Good Food Blog
Snack addictsPosted at 11:06AM, 27 June 2008 by Graham Holliday - Blogger
It appears the big news from the scary world of reality TV today is the case of the missing biscuits. Specifically the chocolate chip variety. Kathreya, a contestant in the Big Brother House on Channel 4, found her sugar fix missing from the shopping bag delivered to the house.
"Anyone see any cookies?" she asked uncertainly, looking more and more panicky. "Anyone see any cookies?! ANYONE SEE ANY COOKIES?" she began to wail, circling the kitchen in distress.
Fellow inmate, Rex the chef, rescued the biscuit addict with the offer of some homemade efforts. All of which made me wonder what single item do I eat on a regular basis, and perhaps don't really think much about as it's readily available to me, would if I miss if cruelly and suddenly taken away?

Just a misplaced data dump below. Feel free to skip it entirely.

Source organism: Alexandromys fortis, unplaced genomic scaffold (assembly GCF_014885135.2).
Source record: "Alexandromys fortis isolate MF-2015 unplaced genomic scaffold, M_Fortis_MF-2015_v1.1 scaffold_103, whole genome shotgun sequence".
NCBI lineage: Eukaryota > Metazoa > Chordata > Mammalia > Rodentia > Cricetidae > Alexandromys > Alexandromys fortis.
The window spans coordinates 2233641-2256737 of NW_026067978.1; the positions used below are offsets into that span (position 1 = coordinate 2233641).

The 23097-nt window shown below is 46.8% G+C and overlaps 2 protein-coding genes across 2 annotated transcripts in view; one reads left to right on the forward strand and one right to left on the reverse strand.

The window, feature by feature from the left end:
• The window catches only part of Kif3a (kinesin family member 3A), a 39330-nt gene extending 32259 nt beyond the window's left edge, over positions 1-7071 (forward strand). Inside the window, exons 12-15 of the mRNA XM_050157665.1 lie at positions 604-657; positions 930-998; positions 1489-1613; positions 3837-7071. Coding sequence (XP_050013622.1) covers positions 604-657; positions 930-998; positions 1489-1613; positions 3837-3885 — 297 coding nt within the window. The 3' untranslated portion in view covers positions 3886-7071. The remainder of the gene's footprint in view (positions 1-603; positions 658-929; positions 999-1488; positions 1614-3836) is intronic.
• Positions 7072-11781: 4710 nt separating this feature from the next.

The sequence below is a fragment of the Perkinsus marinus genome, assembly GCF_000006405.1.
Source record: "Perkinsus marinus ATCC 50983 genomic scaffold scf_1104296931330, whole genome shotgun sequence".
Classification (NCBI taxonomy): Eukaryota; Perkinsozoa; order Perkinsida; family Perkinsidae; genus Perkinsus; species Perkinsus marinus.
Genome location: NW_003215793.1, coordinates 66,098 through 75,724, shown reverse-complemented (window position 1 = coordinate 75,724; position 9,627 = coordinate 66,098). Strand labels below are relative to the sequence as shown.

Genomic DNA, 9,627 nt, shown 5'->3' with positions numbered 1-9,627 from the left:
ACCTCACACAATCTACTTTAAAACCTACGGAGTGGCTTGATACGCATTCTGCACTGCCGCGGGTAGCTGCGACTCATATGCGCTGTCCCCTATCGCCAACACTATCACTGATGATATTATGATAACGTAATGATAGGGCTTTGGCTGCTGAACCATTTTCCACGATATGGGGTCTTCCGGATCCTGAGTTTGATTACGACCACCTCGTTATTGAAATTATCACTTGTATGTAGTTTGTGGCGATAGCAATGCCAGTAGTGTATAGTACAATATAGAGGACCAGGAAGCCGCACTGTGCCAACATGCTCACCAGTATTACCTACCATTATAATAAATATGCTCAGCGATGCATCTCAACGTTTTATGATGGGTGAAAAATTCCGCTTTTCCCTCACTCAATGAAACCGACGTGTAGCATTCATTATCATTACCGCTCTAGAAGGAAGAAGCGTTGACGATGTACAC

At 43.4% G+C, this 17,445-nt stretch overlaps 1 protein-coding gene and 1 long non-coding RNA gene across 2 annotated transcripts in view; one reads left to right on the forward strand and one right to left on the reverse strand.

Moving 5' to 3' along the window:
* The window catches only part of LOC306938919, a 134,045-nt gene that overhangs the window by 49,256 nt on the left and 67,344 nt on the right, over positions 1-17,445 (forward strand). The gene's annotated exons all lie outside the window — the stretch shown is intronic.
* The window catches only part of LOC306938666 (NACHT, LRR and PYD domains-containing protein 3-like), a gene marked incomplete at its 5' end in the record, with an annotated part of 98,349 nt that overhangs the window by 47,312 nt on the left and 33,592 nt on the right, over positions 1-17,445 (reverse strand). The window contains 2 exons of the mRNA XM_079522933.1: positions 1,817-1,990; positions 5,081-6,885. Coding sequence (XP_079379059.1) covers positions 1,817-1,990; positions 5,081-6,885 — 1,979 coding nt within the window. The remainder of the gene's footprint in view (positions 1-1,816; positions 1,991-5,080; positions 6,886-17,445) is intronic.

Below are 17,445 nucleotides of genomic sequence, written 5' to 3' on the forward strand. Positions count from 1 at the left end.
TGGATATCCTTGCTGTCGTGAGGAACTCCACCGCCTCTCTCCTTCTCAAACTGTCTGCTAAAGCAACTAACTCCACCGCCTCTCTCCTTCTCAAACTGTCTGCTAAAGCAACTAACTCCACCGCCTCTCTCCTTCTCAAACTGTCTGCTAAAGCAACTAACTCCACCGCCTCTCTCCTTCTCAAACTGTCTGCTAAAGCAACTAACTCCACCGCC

Apart from the obvious, salt, sugar, butter, coffee, tea, rice, pasta.... OK. This list could go on a bit if I really think about it. But, for that pure must have foodstuff, I don't think I'll be following Kathreya to the biscuit bin. I think we're talking a good bag of crisps.
It appears, sadly I suppose, that my taste buds are reflective not only of my generation but also of your average British teenager of today. A survey published by the UK Federation of Bakers this month found that among 11-16 year olds, crisps are still top of the snacks,
"48% of school children aged 11-16 listing potato chips (crisps) among their favourite snacks followed by chocolate/sweets (39%), biscuits/cakes (32%), fruit (32%) and soft drinks (27%)
The picture is slightly better in lower age groups with fruit coming out top, closely followed again by... crisps. However, help may be at hand for us crisp junkies from an unlikely corner.
Heston Blumenthal, of Fat Duck, snail porridge and kitchen chemistry set fame, is reportedly working on a "healthy eating" initiative with Walkers the crisps manufacturer. Whether or not, this will involve the prodcution of a new line - Heston's Healthy crisps maybe - remains to be seen, but if a healthier version of the nation's favourite snack hits the streets I might not feel quite so guilty indulging a little more often.